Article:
‘The Big Year’ Bombs But So Have Other Good Movies


This isn’t a judgment call. The Big Year is an unadulterated disaster with an opening box office gross of $3.2 million at 2,150 North American screens. That’s $1,513 per screen. A hit movie on opening weekend makes at least $4,500 per screen. For 20thCentury Fox, it was a $40 million dollar investment. Some theory was that general audiences were confused on what kind of movie it was. Is it a comedy? A drama? A snapshot of contemporary job market windfall? Gee, how about this: a feel-good comedy about bird-watching? Bah! What the Steve Martin  / Jack Black / Owen Wilson movie is to me is a good movie.

Here are other movies that have withstood box office disaster and are regarded fondly as good movies in due course of time:

Flipped (2010) – Total Gross: $1.7 million. Set in 1963, about a bashful first “crush.” Callan McAuliffe and Madeline Carroll play the innocent inexperienced teens. The kind of sweet teen romance absent from today’s times, directed by Rob Reiner.

The Box (2009) – $15.0m – Strange and paradoxical sci-fi set in the 1970’s and pinned with omens galore, one that doesn’t make clarifying sense but it leaves you amused in your pondering of “Twilight Zone” possibilities. This visual oddity stars Cameron Diaz and James Marsden.

Extract (2009) – $10.8m – The kind of Mike Judge comedies (“Office Space”) that he makes only to be appreciated much later, often in repeat viewings. Jason Bateman is the company president trying to end his headaches brought upon by employees who are flunkies and his promiscuous wife.

Hot Rod (2007) – $13.9m. Everybody loves Andy Samberg king-goofball on “Saturday Night Live.” Why shouldn’t they love him here, as an inept stuntman for hire, in this ultimate ode to Samberg-ian outrageousness?

Duma (2005) – $870,000. An American children’s film set in South Africa, made for smart children not dumb ones. Big wide-open horizons, the lustrous but treacherous deserts, the wild species habitat, and the boy and the beloved pet cheetah in the middle of it. Directed by Carroll Ballard who also made “The Black Stallion” (1980) and “Fly Away Home” (1996).

Femme Fatale (2002) – $6.6m. Brian DePalma’s mindbending thriller suffused with  luscious soft core sex stars Rebecca Romijn-Stamos and Antonio Banderas, and a few other women in stiletto boots. And it’s for people with a taste for the outrageously ridiculous.

Punch-Drunk Love (2002) – $17.8m. The one Adam Sandler comedy appreciated by art house aficionados, hipsters, and ironists. Certainly it wasn’t intended for his core audience. Offbeat and wryly humorous about obsessive-compulsion, Paul Thomas Anderson directed this in-between “Magnolia” and “There Will Be Blood.”

Mumford (1999) – $4.5m. An impossible delight and an impossible to describe comedy without giving away its nifty plot twist. Loren Dean is just fine as the small town therapist central in the movie that is surrounding by a great, eager supporting cast: Hope Davis, Pruitt Taylor Vince, Mary McDonnell, Ted Danson, Alfre Woodard, Zooey Deschanel and Jason Lee in a performance that explains the trajectory of his whole career. Its angled premise is psychotherapy, but nevertheless it is one of the feel-great movies.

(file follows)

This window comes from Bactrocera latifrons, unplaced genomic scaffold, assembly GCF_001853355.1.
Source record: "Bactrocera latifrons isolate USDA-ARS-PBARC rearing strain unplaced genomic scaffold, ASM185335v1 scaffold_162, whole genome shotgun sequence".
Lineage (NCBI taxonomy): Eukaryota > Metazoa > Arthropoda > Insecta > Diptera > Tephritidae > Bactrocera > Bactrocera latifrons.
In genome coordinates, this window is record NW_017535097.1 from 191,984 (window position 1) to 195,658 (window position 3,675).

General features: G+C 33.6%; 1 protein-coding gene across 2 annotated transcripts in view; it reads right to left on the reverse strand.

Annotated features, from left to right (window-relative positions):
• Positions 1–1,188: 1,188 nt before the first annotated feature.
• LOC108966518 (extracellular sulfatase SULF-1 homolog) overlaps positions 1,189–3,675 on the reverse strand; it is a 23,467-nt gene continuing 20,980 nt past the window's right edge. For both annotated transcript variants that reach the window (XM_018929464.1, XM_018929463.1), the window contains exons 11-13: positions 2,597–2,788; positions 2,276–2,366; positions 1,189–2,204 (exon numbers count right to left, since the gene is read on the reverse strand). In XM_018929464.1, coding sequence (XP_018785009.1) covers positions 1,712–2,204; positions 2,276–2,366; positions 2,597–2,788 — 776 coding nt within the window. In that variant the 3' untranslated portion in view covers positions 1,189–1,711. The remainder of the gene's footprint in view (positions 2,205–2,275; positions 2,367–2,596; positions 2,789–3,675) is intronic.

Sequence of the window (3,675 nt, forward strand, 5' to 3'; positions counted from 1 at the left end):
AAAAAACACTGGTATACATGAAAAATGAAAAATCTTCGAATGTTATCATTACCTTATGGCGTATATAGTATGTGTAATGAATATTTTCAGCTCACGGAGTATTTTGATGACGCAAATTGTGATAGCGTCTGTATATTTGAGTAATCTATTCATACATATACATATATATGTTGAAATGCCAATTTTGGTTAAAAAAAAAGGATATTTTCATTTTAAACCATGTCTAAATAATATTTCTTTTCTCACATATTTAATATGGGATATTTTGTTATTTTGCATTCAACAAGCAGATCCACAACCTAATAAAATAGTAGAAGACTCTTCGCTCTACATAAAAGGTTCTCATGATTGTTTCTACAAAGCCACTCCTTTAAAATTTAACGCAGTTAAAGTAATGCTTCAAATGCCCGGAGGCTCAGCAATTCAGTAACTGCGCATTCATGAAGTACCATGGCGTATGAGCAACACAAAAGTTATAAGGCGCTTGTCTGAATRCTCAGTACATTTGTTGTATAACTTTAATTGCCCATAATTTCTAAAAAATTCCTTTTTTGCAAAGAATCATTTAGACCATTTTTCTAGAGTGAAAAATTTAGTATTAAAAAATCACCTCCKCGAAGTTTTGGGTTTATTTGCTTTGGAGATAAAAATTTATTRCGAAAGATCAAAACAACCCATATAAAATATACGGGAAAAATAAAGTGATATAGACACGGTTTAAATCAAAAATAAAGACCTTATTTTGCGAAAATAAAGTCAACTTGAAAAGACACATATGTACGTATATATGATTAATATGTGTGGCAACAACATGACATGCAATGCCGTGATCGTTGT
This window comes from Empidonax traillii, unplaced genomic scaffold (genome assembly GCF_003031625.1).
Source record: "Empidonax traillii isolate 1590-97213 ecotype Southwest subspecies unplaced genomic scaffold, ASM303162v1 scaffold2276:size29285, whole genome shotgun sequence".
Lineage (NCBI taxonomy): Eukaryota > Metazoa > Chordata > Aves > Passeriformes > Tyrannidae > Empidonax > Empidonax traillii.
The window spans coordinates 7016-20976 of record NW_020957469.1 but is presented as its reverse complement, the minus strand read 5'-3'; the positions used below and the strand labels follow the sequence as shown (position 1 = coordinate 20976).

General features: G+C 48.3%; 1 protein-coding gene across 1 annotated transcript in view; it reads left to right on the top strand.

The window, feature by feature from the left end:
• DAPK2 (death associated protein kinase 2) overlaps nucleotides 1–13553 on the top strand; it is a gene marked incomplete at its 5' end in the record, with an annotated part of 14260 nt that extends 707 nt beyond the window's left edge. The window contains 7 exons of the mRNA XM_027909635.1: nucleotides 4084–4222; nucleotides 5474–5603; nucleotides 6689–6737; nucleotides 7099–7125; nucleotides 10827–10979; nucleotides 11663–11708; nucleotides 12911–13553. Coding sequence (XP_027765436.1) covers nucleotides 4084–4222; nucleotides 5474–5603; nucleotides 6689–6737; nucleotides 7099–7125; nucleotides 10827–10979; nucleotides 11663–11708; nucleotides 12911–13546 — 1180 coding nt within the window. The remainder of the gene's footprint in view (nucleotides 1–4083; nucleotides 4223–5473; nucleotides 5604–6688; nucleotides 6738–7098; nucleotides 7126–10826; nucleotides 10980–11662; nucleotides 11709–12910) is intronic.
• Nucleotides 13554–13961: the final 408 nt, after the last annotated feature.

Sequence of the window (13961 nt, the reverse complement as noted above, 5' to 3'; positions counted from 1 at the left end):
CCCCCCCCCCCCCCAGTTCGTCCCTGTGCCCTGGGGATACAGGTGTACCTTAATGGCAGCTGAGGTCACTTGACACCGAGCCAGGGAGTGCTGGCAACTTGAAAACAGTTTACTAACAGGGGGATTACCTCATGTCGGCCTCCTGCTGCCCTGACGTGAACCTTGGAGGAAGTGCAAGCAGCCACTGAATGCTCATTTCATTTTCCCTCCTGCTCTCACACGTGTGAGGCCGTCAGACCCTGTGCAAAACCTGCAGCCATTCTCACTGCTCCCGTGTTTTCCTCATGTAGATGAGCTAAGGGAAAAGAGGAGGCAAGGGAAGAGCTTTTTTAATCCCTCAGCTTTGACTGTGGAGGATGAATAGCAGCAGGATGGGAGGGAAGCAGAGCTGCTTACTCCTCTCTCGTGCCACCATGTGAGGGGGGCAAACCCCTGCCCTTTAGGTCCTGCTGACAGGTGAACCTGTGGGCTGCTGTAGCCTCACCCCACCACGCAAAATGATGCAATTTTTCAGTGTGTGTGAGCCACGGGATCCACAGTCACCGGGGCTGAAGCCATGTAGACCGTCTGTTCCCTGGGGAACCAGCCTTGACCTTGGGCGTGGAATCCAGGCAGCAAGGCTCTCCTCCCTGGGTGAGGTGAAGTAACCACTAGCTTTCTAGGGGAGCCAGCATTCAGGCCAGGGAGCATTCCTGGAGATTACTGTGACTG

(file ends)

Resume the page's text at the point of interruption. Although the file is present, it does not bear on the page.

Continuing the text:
Office Space (1999) – $10.8m. The ultimate Mike Judge comedy that will never die as long as millions of Americas commute to work for a job they can’t stand. Ron Livingston looks like a human blotch but he’s perfect as Peter Gibbons, the disgruntled computer programmer who thinks up a scheme to get out of working forever. David Herman as co-worker and accomplice Michael Bolton screeches, “We’re not going to white-collar resort prison. No, no, no. We’re going to federal POUND ME IN THE ASS prison!”

The Big Lebowski (1997) – $17.4m. One of the Coen Brothers’ visually whacked masterpieces that wedged in musical numbers inspired by their favorite Busby Berkeley movies from their childhood. Jeff Bridges makes Jeff Lebowski the laziest man alive, and laid-back bowling enthusiast, but he’s thrown into the most convoluted of crime plots that gets him off his own rump just a little bit more often than he usually would. Madcap, non-sequitur screwball; absurdly rambling speeches offset by deadpan one-liners.

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Sean Chavel

About The Author / Sean Chavel

Sean Chavel is a Hollywood based author and movie reviewer. He is the Executive Director of flickminute.com, a new website that has adapted the movie review site genre by introducing moodbased and movie experience based reviews.


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